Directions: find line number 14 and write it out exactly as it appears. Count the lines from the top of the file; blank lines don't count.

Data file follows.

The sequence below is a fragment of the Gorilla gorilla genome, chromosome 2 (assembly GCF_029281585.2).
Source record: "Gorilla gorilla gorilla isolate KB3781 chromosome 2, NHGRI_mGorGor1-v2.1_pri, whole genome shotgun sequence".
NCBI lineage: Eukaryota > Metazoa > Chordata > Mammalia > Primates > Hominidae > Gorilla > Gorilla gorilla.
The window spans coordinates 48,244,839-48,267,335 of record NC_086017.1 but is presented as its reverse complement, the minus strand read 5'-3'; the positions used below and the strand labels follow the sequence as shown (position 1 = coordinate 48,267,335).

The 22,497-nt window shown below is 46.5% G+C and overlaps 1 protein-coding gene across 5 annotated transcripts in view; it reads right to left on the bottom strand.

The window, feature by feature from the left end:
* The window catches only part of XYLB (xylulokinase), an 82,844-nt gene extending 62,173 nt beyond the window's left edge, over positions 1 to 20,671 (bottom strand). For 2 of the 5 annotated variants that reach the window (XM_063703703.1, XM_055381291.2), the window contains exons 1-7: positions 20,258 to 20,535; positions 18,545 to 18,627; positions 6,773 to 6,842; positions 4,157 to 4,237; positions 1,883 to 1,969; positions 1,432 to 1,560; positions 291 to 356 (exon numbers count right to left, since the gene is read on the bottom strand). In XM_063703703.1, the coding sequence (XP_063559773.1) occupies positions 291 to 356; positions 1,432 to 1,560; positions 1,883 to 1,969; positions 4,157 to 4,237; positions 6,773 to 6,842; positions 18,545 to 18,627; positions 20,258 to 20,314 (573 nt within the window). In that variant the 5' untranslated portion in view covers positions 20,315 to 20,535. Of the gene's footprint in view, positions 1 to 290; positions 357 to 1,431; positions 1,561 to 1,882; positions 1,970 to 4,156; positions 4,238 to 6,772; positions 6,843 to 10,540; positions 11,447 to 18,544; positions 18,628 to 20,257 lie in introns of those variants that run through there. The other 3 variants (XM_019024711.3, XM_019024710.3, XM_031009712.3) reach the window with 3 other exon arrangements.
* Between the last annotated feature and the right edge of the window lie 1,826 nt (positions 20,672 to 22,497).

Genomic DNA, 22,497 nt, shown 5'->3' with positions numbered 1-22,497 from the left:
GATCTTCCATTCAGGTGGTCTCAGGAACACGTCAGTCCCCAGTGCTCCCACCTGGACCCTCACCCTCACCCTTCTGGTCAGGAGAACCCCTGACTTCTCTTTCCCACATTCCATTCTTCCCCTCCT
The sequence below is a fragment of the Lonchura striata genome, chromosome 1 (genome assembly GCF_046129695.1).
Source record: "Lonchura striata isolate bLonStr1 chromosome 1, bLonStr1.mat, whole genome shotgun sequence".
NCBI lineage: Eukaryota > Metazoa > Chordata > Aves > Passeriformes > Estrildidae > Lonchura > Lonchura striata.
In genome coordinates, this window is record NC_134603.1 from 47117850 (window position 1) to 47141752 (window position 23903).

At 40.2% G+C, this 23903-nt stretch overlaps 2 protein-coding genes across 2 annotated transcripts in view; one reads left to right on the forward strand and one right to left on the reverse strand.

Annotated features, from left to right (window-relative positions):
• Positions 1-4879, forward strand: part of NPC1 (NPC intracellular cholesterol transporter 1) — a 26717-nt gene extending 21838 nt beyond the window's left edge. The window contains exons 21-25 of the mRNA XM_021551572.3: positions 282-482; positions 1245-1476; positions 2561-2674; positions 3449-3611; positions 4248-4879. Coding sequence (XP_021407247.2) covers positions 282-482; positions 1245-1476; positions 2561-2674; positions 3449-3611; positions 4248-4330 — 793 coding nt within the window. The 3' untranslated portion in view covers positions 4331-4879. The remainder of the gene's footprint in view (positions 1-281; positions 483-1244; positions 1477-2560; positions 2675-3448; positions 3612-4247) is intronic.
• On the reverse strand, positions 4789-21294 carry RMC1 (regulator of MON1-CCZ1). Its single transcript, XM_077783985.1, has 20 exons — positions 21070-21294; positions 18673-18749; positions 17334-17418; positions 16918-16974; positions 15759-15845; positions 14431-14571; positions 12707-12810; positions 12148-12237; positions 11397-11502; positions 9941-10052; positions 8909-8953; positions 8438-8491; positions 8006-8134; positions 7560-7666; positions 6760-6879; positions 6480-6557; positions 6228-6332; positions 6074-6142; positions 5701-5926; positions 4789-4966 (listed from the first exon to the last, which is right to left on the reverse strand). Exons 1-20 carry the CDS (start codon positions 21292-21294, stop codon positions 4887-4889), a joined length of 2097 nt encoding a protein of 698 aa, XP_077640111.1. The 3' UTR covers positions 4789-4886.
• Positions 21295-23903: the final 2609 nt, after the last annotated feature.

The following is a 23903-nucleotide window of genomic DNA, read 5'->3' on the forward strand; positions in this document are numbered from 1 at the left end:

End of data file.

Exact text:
In genome coordinates, this window is record NC_134603.1 from 47117850 (window position 1) to 47141752 (window position 23903).